11:15 AM: Insights Brief #3: Fighting Climate Change with Products made from Carbon DioxideIn this brief “insights talk”, Stafford Sheehan, CTO, The Air Company, explains how his company's goal is to bring products made from carbon dioxide to consumers in a sustainable manner. "In doing so, we need to find ways, like art and culture, to enable people to make the best choices for the planet in their everyday consumer decisions," he says. "This is going to require a change in global culture, bringing science and environmental conservation into our daily lives, to positively impact the environment and world.
12 Noon: Lunch break
1 PM: Insights Brief #4: Reaching the Third Paradise
In this brief “insights talk”, Julia Buntaine Hoel, Director of the SciArt Center in Cambridge, explains that cross-disciplinary collaboration has moved from fad to necessity. How will the convergence of art, science, and technology lead to our Third Paradise? What's that? "The basic idea of the Third Paradise is the overcoming of the current worldwide existing conflict between the two polarities of nature and artifice," says Michelangelo Pistoletto, author of The Third Paradise manifesto.
1:30 PM - 2:30 PM Investigating Art as a Vector for Scale
Our panel of experts will explore how art might provide a catalyst for global climate science scale -- learning from, and perhaps outperforming, the efforts of multinational corporations and NGOs, global government and global religion. How do we engage art as a way to take climate science to planet scale? Panelists include oceanographer Hilairy Hartnett (ASU PlanetWorks), Lance Gharavi (ASU School of Film, Dance and Theatre), independent environmental curator Marnie Benney, urban ecologist Elizabeth Cook (The New School), and moderator Peter ter Weeme, EVP, Purpose and Brand Citizenship at Elevator Strategy.
2:45 PM: Insights Brief #5: Port of Mars
In this brief “insights talk”, Lance Gharavi, Associate Professor, School of Film, Dance and Theatre, Arizona State University, explains his work with the Port of Mars project, which is aimed specifically at solutions for human space exploration, but is applicable to issues like climate change. "The project focuses on addressing dilemmas of shared resources, common good, and collective action under conditions of high uncertainty and high risk," he says. "Though the fictive framing of our experiments is human space communities, the insights and knowledge we produce will be fungible," including adapting it for global scale responses to climate change.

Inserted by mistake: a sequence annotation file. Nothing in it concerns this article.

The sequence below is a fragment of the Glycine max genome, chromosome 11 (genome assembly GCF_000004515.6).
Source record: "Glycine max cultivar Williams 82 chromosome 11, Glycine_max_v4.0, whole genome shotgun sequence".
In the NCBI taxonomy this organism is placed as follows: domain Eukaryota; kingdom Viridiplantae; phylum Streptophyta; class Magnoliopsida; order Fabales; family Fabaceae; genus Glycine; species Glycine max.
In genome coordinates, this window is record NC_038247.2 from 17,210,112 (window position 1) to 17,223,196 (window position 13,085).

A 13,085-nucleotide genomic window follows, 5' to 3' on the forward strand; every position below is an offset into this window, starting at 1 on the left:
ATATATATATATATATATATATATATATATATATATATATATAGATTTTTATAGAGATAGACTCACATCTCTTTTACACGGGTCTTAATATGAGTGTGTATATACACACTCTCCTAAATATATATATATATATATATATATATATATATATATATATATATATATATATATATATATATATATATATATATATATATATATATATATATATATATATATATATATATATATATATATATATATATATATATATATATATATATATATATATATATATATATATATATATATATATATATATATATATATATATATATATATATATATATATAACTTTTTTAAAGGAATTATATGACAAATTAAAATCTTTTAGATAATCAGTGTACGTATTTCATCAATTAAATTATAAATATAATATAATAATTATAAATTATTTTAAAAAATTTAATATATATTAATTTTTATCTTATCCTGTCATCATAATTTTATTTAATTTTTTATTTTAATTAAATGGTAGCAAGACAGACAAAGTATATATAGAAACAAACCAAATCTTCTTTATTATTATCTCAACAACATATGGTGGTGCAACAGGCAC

3:15 PM: Break
3:30 PM - 4:30 PM Scoping a Global Art-Cli-Sci Installation
In a facilitator-led group discussion, we'll envision what a synchronous, seven-content, art-climate-science installation might look like. What's the art? What's the science? Who are the players? How might it work with credibility? If we can't imagine at planet scale, then we can't engineer at planet scale. Featuring facilitators: Hilairy Hartnett (ASU PlanetWorks), futurist Karl Schroeder, philosopher Jonathon Keats, and Broto founder Ian Edwards,
4:30 PM: Final Recommendations
What summarizes our collective thinking on the subject of art as an unconventional growth channel for climate science? What takes the conversation forward? This is a group discussion toward a "creative brief" on our thoughts about art as an unconventional growth channel for climate science. Featuring facilitators: Hilairy Hartnett (ASU PlanetWorks) and Broto founder Ian Edwards and graphic facilitator Karina Branson.
5:00 PM: Closing Remarks by Broto founder Ian Edwards
Explore Provincetown late night. Among the many options.
We want this program to embody mutual and substantive art-sci collaboration, to explore our Collaboration Blueprint model and to engage our community in innovative content that expands the climate change conversation.